As I've read the latest research on parenting and childhood, I have reflected on how much of who my children become is intertwined with the circumstances they were born into. No matter how naturally bright or wonderful they are, given different circumstances, they could be selling gum to tourists in Tijuana to help support the family, or digging through the garbage of an Indian slum for food. I sometimes wonder how much potential is lost to poverty, to addiction. The following experience,has had a tremendous impact on how I view childhood's role in who we become.
It was one of those scorching summer days when I could feel the soles of my sneakers turn sticky and soft against the concrete. I guzzled water and let it trickle down the neck of my shirt beneath my Kevlar vest. If I wasn't working I’d probably be wearing something light and breezy, like a cotton dress. Instead, I felt claustrophobic inside my uniform: Black, knee-length shorts and a utility belt that held handcuffs, pepper spray, a police radio and a collapsible baton that was meant to be used as a weapon for self-defense. My bulky white shirt buttoned over my ill-fitting bullet-proof vest made my upper body look huge and emphasized my skinny legs, “like an orange with toothpicks for limbs” is how Nick, one of the other officers, described me.
I often wondered what made those who hired me think I was suited to be a security officer. I was a scrawny, pale, 19-year-old girl, the one who blushed when someone used profanities. After many discouraging weeks looking for a summer job to fill the gap between my college classes, I ended up at Riverfront Park in Spokane, Washington, the sprawling acreage where most of the city’s major events took place. I was expected to work a job where I dealt with a very peculiar group of people; Drunk people, men who ran naked through the playground, women who picked fights and spat at people when they were angry. I was the only female working with seven men who all seemed to be on high-protein diets and aspired to someday become police officers or firefighters.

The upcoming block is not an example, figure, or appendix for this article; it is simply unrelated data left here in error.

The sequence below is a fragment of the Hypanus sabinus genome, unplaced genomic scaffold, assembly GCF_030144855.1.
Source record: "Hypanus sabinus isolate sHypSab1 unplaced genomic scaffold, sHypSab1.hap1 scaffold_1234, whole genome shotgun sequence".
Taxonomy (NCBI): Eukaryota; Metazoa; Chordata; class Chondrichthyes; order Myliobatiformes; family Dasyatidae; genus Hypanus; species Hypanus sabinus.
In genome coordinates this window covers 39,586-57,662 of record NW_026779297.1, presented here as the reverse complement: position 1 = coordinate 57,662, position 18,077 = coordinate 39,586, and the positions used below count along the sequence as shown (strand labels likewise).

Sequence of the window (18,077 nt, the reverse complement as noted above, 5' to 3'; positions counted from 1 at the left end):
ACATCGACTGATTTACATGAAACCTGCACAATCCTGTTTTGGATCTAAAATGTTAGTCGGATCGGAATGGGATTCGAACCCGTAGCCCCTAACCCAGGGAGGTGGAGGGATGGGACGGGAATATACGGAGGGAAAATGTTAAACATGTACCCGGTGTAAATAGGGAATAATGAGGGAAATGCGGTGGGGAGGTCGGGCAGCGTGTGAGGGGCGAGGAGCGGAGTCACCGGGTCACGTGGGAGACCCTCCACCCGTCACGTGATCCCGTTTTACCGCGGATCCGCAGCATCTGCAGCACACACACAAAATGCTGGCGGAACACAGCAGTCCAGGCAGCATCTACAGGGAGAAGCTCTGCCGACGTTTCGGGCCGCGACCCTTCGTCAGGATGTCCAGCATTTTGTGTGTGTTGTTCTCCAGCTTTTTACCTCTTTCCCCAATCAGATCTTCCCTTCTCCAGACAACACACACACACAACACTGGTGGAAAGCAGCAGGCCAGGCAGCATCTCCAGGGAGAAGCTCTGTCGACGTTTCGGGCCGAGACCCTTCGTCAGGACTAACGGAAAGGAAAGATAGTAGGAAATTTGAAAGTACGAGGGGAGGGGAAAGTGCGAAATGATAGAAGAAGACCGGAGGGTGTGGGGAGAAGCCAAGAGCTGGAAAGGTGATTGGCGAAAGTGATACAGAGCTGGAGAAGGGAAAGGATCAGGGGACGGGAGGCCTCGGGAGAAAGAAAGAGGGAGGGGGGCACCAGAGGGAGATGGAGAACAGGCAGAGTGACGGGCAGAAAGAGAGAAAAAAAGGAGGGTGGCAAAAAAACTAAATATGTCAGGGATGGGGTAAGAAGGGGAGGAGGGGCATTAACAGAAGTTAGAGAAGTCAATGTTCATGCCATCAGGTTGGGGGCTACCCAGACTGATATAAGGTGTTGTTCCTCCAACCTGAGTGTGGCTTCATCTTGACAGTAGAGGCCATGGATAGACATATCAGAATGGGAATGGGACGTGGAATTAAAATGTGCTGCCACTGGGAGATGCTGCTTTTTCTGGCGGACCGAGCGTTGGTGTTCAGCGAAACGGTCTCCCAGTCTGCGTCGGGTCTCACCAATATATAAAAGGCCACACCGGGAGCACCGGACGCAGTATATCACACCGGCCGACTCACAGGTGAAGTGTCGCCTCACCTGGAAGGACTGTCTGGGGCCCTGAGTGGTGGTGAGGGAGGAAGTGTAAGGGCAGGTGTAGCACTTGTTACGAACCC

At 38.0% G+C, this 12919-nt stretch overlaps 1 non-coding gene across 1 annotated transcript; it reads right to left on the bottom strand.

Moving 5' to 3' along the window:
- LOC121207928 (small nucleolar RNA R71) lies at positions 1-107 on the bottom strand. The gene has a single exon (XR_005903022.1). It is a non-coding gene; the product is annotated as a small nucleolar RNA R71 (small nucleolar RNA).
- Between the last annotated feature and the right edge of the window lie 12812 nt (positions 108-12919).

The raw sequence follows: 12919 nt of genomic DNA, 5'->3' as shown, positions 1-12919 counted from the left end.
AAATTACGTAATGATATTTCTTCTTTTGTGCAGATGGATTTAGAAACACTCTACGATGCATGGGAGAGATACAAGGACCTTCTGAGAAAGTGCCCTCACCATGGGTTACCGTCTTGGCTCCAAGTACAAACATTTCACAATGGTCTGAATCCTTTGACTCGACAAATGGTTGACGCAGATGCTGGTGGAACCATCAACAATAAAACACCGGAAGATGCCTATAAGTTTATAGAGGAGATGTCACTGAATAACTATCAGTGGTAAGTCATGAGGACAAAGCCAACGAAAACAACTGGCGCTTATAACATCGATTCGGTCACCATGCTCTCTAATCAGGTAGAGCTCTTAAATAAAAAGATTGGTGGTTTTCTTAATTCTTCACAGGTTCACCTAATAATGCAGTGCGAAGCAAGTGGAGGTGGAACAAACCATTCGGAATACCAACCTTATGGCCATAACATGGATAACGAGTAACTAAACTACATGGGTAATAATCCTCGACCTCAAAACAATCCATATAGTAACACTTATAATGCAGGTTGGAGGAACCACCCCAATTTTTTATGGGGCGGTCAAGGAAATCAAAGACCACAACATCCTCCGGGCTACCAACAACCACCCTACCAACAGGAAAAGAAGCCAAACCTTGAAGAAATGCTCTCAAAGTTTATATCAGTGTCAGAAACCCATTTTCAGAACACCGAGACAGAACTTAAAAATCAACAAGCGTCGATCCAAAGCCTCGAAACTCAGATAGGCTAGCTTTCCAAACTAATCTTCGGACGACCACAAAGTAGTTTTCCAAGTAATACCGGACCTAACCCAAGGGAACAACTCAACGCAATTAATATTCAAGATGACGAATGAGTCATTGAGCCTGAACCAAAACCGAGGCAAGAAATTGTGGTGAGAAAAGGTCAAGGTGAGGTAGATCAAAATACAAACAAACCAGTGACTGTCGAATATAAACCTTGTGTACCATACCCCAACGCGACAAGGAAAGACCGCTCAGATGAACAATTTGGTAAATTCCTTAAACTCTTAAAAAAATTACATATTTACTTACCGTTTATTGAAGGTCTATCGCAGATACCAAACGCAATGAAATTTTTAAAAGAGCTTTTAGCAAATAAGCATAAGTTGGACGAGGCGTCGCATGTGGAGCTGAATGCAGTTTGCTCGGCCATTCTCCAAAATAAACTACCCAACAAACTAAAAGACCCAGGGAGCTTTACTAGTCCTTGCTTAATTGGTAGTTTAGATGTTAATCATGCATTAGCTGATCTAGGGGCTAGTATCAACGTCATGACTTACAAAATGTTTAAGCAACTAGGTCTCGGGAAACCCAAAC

But I stayed. I worked that summer, then the next, and the next. My confidence grew as I found that I could do the work, and that the hours of bike-riding in the park made all of the other aspects of the job worth it. But I also began to feel jaded. Spokane’s meth epidemic ensured that there was a steady stream of drug addicts in the park boundaries, living under bridges and along the banks of the river like an infestation. My frustration with people who threw their lives away on drugs and bad choices mounted. I developed a smugness that overshadowed the compassion I might have shown. “Those people” made my job difficult.
Then came that sultry day in August — a day when my only reprieve from the heat was to ride my bike down all of the inclines along the river-cooled trails surrounding the park, creating my own breeze. It was the day I found Stephen.
Despite the relentless, muggy heat, the park was crowded with people. I’d taken a break from riding, parked my bike beside the carousel along the water, and began conversing with the other officers working the shift. The music from the carousel echoed across the river, mingling with the staccato of children laughing, and quacks of the ducks as they fought over bread crumbs on the waterfront. That’s when I first saw him, sprawled in the grass. Despite the stifling heat and incessant noise, he lay still, asleep. His forehead was heavy with wrinkles, his skin and hair the same shade of sandy brown except for the big, purplish circles under his eyes. His frame was small and thin and something about his face looked sad, even in his sleep. The sun was beating down on him and I wondered how long it would be before he was sunburned.
I rode on, made my rounds, and returned a few hours later. He was still sleeping in the same spot, his face now a deep red.
“We should wake him up,” I said to Nick, one of the other officers.